The Dark Side of a Divided White America
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The Fiscal Times
February 16, 2012

Once, white Americans across all classes shared a common culture when it came to “the basics”– marriage, work, religion and law-abidingness, argues political scientist Charles Murray in his new book, Coming Apart: The State of White America, 1960-2010. That’s all changed in the past five decades. “The white working class has deteriorated substantially on those four dimensions. It’s fallen away from some central cultural institutions that have been crucial to what used to be called the American way of life,” he told The Fiscal Times this week. “Meanwhile, a new upper class has developed a distinctive culture in their delayed marriage and childbearing; in their child-rearing practices; in their work environments; in their comparatively sparse exposure to mainstream film and television products; and in their increasing geographic isolation. They’re increasingly ignorant about how the rest of America lives.”
 
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With those at the top and bottom barely interacting, Murray argues that American culture is not just coming apart at the seams – it’s already there. And dangerously so. “It’s a bad thing for people who have a great deal of influence not to know what kind of country they’re governing,” he says. The solution? “America’s new upper class must once again fall in love with what makes America different.”

To avoid the controversy about race and IQ that surrounded his earlier and probably best-known book, The Bell Curve, Murray focused solely on white America this time around. He wanted “to get rid of distractions,” he says. “If I’d included everybody, readers could reasonably wonder much of the problems are grounded in America’s racial and ethnic history. [This way], those explanations are out the window.”

Murray is the W. H. Brady Scholar at the American Enterprise Institute and the author of other books that include Losing Ground and What It Means to Be a Libertarian. Edited excerpts from our interview:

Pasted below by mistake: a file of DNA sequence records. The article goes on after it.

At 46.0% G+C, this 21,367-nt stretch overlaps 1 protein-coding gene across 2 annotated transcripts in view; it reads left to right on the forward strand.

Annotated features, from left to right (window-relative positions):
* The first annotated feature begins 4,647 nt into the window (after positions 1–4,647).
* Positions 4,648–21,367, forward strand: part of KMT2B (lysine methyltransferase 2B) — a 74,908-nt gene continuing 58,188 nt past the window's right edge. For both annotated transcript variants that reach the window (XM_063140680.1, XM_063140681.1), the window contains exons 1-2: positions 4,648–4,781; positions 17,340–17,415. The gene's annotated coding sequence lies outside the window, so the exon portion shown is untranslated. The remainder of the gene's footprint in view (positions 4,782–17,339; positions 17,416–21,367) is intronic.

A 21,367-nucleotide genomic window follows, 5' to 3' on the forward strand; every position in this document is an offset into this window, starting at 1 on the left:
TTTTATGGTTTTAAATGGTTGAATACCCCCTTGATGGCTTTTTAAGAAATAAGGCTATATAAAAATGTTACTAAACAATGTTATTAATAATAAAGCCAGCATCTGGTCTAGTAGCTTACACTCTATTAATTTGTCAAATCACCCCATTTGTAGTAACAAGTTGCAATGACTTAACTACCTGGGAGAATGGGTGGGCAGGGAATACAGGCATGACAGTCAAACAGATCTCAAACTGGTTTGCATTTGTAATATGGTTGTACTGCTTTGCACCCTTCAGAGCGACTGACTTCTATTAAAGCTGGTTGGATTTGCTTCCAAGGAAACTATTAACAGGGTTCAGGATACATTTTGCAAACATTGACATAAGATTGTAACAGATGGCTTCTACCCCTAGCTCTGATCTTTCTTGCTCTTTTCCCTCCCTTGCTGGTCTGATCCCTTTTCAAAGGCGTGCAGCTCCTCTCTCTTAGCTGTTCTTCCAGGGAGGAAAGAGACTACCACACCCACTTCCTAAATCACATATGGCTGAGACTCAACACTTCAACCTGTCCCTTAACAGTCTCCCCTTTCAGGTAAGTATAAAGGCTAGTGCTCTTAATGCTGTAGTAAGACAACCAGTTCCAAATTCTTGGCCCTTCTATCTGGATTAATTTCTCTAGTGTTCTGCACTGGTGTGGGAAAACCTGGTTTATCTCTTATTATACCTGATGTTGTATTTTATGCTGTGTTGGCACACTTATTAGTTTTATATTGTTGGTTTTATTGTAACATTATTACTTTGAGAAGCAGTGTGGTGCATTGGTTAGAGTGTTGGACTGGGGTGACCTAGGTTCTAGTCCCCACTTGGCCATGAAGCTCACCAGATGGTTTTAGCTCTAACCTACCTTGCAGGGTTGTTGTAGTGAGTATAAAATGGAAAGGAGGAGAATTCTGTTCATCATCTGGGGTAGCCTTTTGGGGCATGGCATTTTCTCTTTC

The Fiscal Times (TFT): American social and economic mobility is not dead, you say. How so, given your thesis?
Charles Murray (CM): If you’re a talented youth, especially academically, with good grades and good test scores, it doesn’t make any difference where you’re from or what your background is. And if you’re really academically talented, the elite colleges have gotten very good at identifying you and paying you to be there. So the way up has never been more open for the talented.

They [the white upper class] are passing down to their children not just money, but talent. After awhile, you get more of a layer cake kind of society, instead of how it was in the early days, when talent was located throughout society.

TFT: How about mobility for others?
CM: The ways in which it’s not as good are a consequence of what happens in a meritocracy over generations. It used to be shirtsleeves to shirtsleeves in three generations: One man makes the money; his children spend some of it but not all of it; then the third generation spends all of it and has to go back to work again. But that was when the guy making the money was marrying the girl next door, or marrying the girl he meets at the country club. So probably they’re pretty average in ability. These days, among the really successful, the male lawyer from Harvard Law School who’s a partner in a big New York law firm tends to marry the woman he’s met during litigation who’s from Yale Law School and is also really smart. They’re passing down to their children not just money, but talent. After awhile, you tend to get more of a layer cake kind of society, than in the early days – when huge amounts of talent were located throughout society, without regard to socioeconomic status.

Managing Editor Maureen Mackey oversees scheduling and work flow and also writes and edits features and reports. She spent more than 20 years as a senior book and features editor at Reader’s Digest.